Building Meanings: semiotics & experiences of public places in multicultural societies
Presented by Farzad Zarringhalam
12-1pm Thursday 26th March 2015
Oorala Lecture Theatre, UNE
Reviewing texts and resources in the field of urban and architectural design from early twentieth century clearly reflects the growing importance of public place/life studies from different perspectives – including architecture, sociology, psychology, and semiotics. This was a response to the challenges of overpopulated, car oriented, dead cities of the time – mainly caused by the modernist movement and the process of globalisation. The core issue, therefore, has been respect for people, zest for public life, and places for pedestrians. However, following the belief that “the differences between dreams and desires of people in various parts of the world do not vary dramatically,” scholars in the field of urban design and architecture have chiefly disregarded the differences between cultures and ethnic backgrounds. But, studies within other disciplines (the works of Edward T. Hall, for instance, in the field of anthropology) not only have proven that people differ fundamentally from one another, in some aspects, according to their culture, but this plays an important role in shaping their desires, expectations, and actions in different spaces. This is of crucial importance in multicultural societies in which people with different cultures and backgrounds live alongside each other. Designers should take the potential differences between cultural groups into consideration when they intend to design public places in such societies.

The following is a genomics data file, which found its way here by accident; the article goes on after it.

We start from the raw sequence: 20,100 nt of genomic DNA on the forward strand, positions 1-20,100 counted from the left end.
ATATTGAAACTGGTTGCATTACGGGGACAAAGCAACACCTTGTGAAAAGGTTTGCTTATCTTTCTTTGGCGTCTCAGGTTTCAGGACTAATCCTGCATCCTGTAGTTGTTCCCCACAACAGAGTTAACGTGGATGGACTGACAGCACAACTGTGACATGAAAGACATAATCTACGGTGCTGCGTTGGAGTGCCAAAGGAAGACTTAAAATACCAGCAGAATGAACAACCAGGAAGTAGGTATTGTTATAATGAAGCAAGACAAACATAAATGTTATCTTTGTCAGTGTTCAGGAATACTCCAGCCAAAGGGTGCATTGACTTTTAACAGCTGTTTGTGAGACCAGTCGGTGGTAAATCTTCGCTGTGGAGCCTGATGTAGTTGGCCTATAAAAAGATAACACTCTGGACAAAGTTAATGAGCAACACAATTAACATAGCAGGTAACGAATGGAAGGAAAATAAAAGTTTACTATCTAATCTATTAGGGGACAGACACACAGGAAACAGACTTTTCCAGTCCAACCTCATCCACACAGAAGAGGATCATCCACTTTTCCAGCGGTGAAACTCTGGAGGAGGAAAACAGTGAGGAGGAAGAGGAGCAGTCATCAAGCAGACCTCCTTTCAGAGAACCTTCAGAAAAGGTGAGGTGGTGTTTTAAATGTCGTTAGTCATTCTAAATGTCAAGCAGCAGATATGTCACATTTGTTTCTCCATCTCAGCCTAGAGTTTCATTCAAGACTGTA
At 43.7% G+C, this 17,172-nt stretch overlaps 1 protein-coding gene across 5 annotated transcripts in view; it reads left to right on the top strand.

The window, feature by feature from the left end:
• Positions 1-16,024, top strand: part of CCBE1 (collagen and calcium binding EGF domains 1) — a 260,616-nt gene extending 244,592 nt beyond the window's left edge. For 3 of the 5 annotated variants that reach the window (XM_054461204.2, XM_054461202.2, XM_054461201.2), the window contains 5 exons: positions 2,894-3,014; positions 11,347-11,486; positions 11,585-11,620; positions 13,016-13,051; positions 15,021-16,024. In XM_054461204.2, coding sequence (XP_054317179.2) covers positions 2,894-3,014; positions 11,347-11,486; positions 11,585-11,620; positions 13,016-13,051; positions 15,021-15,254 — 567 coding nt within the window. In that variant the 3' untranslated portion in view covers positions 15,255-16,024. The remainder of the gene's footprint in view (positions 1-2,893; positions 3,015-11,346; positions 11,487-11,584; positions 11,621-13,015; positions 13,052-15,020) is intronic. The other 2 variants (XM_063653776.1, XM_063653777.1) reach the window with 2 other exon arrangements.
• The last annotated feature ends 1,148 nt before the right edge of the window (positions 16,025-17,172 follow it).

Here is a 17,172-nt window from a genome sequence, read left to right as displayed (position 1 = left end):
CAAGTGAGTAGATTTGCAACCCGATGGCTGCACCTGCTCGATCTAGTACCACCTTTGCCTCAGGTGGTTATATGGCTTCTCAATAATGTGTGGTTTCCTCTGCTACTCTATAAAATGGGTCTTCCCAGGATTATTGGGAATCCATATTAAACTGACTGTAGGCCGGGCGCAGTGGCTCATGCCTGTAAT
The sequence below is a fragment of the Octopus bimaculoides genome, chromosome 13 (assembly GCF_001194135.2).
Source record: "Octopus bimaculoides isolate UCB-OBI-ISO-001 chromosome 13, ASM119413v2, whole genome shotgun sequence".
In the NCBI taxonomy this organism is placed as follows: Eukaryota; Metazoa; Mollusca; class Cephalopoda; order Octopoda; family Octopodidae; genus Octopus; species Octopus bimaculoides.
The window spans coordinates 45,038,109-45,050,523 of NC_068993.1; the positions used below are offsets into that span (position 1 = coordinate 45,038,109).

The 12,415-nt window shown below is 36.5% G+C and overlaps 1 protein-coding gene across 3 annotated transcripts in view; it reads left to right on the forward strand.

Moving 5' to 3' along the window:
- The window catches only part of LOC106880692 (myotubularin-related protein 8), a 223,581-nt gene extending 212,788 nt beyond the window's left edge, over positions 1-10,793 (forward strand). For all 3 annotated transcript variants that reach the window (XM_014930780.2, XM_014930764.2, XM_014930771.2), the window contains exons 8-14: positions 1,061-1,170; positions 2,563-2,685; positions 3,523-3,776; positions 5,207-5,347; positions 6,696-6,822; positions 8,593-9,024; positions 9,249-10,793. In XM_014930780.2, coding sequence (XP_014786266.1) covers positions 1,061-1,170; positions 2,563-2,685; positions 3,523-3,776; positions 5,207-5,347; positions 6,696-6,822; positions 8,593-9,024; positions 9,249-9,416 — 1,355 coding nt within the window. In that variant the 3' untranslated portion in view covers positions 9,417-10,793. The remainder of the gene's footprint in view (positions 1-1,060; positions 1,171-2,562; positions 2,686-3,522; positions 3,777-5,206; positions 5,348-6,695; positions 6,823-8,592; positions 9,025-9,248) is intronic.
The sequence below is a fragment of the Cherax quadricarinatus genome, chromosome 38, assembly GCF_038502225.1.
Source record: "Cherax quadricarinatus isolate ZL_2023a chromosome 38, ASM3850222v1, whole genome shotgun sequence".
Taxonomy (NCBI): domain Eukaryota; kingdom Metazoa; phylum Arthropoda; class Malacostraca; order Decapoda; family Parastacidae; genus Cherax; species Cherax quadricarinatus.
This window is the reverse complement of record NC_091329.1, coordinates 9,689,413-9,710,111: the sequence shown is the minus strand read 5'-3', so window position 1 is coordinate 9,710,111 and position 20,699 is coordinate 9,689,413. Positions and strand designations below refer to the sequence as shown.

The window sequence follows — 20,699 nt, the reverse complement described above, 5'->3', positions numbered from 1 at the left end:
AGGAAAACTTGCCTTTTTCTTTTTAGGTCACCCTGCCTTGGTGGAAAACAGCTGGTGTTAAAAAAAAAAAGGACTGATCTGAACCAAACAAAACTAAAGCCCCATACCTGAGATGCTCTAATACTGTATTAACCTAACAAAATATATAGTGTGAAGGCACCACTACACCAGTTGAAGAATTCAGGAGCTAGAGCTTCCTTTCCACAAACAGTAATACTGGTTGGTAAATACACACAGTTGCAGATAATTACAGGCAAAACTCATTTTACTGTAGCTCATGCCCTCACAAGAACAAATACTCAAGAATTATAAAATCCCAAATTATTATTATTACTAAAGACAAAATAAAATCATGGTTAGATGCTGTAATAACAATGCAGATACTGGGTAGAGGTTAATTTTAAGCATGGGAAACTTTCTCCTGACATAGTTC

This research, thus, studies people’s perception, expectation, and experience of public places (specifically squares, streets, and pedestrian streets) in two different cultural groups, but, without any intention to prioritise human beings over non-human materials. In other words, each cultural group will be considered as just one point in the network of relationships in a public place. For this purpose, the study employs general semiotic theory of Algirdas Julien Greimas (as a comprehensive approach to social action from a semiotic perspective), including “semiotic square,” “actantial model,” and “narrative program,” and tries to incorporate some principles of “actor-network theory” in this context – especially its open-ended model as regards the types of actants, and the lack of bias between human and non-human entities.